Your Teen

Concussions May Affect Kid’s Academic Performance


Can a concussion affect your child ‘s academic performance? According to a new study it might, depending on two factors - the severity of the concussion and the grade level of your child.

A concussion is a brain injury caused by a fall or blow, jolt or bump to the head that causes the brain and head to move back and forth rapidly. While most recover from mild concussions quickly, the young and the elderly can have symptoms that last for days or weeks.

Researchers from the Children's National Health System, George Washington University School of Medicine and Brody School of Medicine at East Carolina University studied 349 students ages 5 to 18 to find out what happened to their academic performance after concussions. They divided the students into those who were continuing to experience problems following head injuries and those who were fully recovered, and asked the students and their parents to fill out questionnaires about their academic performance.

The study found that the severity of the concussion symptoms was directly related to the degree of academic problems among all grade levels. Eighty-eight percent of the children who were not fully recovered still had problems with concentration, headaches and fatigue. Seventy-seven percent of those same children had problems taking notes and found themselves spending more time on homework and having problems studying for exams and quizzes.

High school students reported having the most learning problems, significantly more than middle or elementary school children.

The authors say that their findings suggest that school systems and medical professionals should be working together to support students who are still in the recovery phase.

"Our findings suggest that these supports are particularly necessary for older students, who face greater academic demands relative to their younger peers," the study's authors say.

The signs and symptoms of a concussion can be subtle and may not be immediately apparent. Symptoms can last for days, weeks or even longer.

The Mayo Clinic says that common symptoms after a concussive traumatic brain injury are headache, loss of memory (amnesia) and confusion. The amnesia, which may or may not follow a loss of consciousness, usually involves the loss of memory of the event that caused the concussion.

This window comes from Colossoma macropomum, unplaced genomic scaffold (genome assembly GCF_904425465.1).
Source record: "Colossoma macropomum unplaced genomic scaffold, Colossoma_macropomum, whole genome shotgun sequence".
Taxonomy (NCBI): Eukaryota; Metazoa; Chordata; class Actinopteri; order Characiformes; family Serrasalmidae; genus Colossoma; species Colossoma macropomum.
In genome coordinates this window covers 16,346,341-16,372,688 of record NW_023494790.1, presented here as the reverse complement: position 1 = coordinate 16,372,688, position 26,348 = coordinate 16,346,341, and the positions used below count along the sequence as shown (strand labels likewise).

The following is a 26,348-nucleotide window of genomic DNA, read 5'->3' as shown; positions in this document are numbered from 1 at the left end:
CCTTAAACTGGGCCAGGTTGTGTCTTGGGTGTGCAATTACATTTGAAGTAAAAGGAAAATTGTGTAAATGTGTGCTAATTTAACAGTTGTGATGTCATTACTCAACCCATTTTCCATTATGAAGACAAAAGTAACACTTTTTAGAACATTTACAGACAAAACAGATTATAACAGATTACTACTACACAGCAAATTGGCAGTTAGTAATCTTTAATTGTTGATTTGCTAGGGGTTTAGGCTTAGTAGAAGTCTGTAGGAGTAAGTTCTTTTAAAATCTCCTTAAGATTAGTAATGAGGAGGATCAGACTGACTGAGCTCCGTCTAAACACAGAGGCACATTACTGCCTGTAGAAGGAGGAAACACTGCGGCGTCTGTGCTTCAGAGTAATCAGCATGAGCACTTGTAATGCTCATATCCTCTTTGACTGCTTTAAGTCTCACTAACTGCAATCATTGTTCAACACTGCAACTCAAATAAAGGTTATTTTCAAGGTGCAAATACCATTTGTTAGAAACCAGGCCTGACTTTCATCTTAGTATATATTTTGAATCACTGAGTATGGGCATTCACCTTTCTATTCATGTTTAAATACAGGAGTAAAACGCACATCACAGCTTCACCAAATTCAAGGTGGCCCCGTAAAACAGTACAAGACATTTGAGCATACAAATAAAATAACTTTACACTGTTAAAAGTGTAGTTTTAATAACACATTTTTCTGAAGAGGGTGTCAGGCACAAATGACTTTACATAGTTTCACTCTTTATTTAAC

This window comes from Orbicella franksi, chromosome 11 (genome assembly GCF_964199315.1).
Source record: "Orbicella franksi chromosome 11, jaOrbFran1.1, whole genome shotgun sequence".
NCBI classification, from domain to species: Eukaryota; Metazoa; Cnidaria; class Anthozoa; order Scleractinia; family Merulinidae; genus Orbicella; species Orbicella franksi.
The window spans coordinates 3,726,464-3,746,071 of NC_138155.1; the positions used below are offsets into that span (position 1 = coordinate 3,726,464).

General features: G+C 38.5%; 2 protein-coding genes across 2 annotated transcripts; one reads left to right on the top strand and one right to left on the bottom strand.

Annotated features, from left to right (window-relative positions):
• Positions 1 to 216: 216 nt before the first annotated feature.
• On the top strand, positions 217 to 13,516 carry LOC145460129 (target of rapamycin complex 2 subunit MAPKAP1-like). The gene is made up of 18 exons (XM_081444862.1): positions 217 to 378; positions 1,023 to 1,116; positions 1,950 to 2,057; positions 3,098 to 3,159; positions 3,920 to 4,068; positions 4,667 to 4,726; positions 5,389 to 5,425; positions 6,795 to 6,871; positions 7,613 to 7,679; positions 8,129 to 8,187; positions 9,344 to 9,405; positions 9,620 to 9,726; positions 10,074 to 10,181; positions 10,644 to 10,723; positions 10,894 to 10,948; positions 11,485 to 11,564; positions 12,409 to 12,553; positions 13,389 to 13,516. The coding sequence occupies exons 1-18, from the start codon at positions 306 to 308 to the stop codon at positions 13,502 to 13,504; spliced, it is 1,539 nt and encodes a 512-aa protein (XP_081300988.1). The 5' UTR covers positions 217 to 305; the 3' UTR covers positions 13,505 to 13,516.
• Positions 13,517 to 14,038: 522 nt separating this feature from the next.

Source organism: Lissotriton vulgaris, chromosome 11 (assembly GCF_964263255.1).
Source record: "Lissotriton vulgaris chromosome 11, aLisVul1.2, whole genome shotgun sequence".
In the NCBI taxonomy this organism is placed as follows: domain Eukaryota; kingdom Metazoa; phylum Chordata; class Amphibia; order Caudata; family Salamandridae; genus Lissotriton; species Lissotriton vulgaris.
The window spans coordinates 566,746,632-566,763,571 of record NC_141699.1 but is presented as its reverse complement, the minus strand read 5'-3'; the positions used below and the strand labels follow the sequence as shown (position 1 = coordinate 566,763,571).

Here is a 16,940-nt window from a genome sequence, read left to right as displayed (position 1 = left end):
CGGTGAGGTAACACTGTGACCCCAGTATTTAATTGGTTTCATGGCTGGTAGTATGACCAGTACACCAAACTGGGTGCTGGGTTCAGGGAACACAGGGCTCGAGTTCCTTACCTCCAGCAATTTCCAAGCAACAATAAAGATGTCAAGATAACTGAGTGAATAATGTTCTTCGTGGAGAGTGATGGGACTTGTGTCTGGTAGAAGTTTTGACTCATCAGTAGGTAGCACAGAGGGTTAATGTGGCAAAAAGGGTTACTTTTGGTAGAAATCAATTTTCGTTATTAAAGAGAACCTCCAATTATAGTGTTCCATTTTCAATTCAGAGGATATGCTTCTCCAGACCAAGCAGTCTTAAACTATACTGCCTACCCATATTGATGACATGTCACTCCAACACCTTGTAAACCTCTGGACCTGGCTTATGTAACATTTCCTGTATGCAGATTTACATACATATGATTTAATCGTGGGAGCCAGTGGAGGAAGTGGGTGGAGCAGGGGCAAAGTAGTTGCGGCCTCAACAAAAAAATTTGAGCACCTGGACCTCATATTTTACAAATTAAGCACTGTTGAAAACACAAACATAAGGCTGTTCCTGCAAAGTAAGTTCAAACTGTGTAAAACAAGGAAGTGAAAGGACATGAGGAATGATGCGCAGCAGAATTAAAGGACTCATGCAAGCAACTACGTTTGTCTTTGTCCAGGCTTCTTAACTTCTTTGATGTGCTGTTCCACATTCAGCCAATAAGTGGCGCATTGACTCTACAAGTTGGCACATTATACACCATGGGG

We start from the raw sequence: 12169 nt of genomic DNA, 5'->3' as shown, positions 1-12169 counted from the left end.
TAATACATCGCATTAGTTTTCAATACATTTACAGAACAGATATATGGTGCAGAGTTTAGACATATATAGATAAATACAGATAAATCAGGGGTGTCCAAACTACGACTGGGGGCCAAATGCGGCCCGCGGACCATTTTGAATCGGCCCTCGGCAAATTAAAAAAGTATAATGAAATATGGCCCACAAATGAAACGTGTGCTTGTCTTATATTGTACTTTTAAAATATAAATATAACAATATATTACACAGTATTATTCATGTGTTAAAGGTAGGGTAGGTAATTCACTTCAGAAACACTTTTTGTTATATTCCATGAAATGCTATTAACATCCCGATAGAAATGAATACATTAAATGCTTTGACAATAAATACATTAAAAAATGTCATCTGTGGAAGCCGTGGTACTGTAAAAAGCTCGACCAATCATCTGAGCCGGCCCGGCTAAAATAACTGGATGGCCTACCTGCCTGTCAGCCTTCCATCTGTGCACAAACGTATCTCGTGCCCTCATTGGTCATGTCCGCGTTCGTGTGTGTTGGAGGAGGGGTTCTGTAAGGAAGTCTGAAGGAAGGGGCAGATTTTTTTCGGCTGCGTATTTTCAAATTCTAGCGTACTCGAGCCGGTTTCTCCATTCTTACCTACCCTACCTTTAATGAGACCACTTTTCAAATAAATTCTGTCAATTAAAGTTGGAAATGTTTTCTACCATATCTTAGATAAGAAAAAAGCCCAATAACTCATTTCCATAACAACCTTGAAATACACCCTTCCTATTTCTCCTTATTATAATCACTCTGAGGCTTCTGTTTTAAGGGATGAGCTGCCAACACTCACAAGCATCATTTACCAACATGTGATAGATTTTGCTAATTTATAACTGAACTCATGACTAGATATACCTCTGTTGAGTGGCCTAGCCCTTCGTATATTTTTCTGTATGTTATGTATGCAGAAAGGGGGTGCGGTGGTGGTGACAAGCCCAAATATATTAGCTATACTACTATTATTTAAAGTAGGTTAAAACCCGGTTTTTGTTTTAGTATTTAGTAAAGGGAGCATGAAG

Signs and symptoms of a concussion may include:

•       Headache or a feeling of pressure in the head

•       Temporary loss of consciousness

•       Confusion or feeling as if in a fog

•       Amnesia surrounding the traumatic event

•       Dizziness or "seeing stars"

•       Ringing in the ears

•       Nausea

•       Vomiting

•       Slurred speech

•       Delayed response to questions

•       Appearing dazed

•       Fatigue

Some symptoms of concussions may be immediate or delayed in onset by hours or days after injury, such as:

•       Concentration and memory complaints

•       Irritability and other personality changes

•       Sensitivity to light and noise

•       Sleep disturbances

•       Psychological adjustment problems and depression

•       Disorders of taste and smell

Symptoms in infants and toddlers can be difficult to recognize because these little ones are unable to communicate how they feel. However, there are nonverbal clues of a possible concussion. These are:

•       Appearing dazed

•       Listlessness and tiring easily

•       Irritability and crankiness

•       Loss of balance and unsteady walking

•       Crying excessively

•       Change in eating or sleeping patterns

•       Lack of interest in favorite toys

Concussions should always be treated seriously even when a child doesn’t seem to be showing physical or mental symptoms. If you suspect your child may have a concussion seek a professional diagnosis to make sure.